I am a self-taught multidisciplinary artist with a primary focus on basket weaving. I have made the move to career artist in the last year, and as a member of a professional artist collective I have received a number of commissions for my basketry work. As a newly emerging artist, I am asking myself, what does it mean and what does it take to be a career artist?

I have always been creative, though I began my professional career as a nurse. When I was injured and could no longer work full time as a nurse, I reconnected with my creative self and discovered that I did not need to give up healing work. Working as an artist has been both healing and professionally fulfilling.

I work intentionally through my hands and body to create shapes and designs that express and connect my soul and mind to invite wholeness in both the work and in myself. My work weaves together the healing in body, mind, and soul to create a beautiful, often functional piece of art. I want my work to express and document my life’s healing journey.

I believe that art pursued in community is a healing and creative force. This art can be based in functionality and still be artistic expression. I want my creations to be usable and to call to one’s senses. Foundational basket weaving skills are critical to ensuring functionality, even as it emerges as visual art.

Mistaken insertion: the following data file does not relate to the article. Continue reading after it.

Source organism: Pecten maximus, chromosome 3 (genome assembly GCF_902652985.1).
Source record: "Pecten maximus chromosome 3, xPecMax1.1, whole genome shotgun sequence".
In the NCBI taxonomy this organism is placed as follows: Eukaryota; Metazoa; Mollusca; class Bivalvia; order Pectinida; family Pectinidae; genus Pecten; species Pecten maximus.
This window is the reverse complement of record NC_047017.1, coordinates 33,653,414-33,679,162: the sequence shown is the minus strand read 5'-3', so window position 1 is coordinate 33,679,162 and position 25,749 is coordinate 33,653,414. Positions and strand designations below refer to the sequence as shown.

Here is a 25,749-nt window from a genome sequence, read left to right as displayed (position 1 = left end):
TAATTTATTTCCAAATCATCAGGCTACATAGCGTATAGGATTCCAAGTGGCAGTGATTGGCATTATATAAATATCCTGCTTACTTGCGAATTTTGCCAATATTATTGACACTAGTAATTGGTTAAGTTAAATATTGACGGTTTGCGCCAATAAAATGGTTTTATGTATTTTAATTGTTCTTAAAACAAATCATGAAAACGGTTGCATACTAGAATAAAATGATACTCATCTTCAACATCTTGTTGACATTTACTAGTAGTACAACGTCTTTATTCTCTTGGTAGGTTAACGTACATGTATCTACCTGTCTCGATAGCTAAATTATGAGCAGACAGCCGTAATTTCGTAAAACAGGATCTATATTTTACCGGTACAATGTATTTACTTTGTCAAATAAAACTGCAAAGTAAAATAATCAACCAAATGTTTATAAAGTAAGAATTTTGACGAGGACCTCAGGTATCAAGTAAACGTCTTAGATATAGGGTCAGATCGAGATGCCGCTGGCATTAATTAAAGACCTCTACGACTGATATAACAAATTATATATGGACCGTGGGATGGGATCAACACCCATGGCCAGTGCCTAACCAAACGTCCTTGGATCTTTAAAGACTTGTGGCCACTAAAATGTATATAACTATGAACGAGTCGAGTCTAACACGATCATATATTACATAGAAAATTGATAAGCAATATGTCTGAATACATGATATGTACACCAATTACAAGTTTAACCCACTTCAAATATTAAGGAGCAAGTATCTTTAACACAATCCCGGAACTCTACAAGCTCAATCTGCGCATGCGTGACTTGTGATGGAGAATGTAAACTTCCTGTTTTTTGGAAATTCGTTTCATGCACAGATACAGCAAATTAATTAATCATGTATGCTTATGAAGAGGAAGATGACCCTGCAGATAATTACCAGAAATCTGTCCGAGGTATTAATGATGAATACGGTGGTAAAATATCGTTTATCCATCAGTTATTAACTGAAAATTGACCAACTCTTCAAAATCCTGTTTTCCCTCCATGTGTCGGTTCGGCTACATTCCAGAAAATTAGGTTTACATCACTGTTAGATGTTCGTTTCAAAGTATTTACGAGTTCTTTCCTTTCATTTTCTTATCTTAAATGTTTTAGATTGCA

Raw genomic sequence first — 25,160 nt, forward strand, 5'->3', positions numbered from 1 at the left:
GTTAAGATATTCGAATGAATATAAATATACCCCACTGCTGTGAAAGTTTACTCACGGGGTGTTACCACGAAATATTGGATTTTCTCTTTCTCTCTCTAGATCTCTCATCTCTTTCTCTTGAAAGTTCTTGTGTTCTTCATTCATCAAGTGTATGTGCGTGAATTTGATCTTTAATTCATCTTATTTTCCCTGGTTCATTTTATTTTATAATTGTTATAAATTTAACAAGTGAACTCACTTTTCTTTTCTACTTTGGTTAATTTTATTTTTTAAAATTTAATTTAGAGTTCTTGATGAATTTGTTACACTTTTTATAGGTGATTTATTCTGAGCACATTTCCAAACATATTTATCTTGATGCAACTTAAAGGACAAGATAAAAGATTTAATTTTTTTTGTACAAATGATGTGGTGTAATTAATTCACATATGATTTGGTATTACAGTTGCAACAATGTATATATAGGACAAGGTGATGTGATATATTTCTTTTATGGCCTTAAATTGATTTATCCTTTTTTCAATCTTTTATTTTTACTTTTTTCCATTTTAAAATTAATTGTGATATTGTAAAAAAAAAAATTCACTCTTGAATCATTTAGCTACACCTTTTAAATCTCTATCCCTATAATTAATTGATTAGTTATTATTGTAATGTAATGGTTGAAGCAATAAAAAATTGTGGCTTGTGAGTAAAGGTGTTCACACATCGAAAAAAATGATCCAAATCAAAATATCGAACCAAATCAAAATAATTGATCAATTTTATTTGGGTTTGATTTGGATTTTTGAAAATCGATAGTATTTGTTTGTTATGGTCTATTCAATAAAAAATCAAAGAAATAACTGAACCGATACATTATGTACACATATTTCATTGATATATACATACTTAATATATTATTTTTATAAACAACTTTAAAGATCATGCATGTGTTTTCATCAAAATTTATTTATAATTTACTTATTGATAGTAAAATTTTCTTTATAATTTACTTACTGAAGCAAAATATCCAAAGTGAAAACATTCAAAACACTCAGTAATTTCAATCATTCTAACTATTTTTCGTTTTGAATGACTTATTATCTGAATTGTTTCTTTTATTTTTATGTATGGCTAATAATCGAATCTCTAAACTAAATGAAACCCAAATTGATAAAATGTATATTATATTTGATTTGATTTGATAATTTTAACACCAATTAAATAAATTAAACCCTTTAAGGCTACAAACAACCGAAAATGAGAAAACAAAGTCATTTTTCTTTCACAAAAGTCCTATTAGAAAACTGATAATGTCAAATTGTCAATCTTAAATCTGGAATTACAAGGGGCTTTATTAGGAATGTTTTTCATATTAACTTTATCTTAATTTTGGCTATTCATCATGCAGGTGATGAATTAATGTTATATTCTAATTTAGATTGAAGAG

I want to explore basket weaving as a blend of the traditional forms of the medium with avant-garde practices, an experiment with method and technique. I am drawn to push the strictly utilitarian into contemporary art forms without sacrificing function.

I want to incorporate materials that are local natural fibers into my basketry. As my hands explore the material, I begin to discover its hidden design potential. Even as I create one piece, the work itself suggests the artistic potential for the next. I find myself particularly drawn to willow and curious about the use of cattails, pine needles and iris leaves.

Curating the Water’s Edge has allowed a voice for my leadership abilities. I feel I have something to share. This is in direct contrast to what the effects of having Post traumatic stress disorder has left me feeling. I am furthering my own recovery by participating in my community. I couldn’t do it without the ever ready support of Jes Reyes head of the Spectrum ArtWorks program and all the staff at the Lighthouse. Their belief in me and encouragement has fueled me forward.

Peter F. Hinze, Canoeist

More on Spectrum ArtWorks:

Since 2004, Spectrum ArtWorks, a program of RESOURCE, has been working to support professional artists living with mental illness. Located at the Lighthouse, a Community Support Program in Minneapolis, the program meets its mission through a community-focused and recovery-based approach. Its multi-faceted art studio and programming assists artists at reaching and maintaining their artist-related goals such as making new art, connecting with other artists, and accessing exhibition and grant opportunities.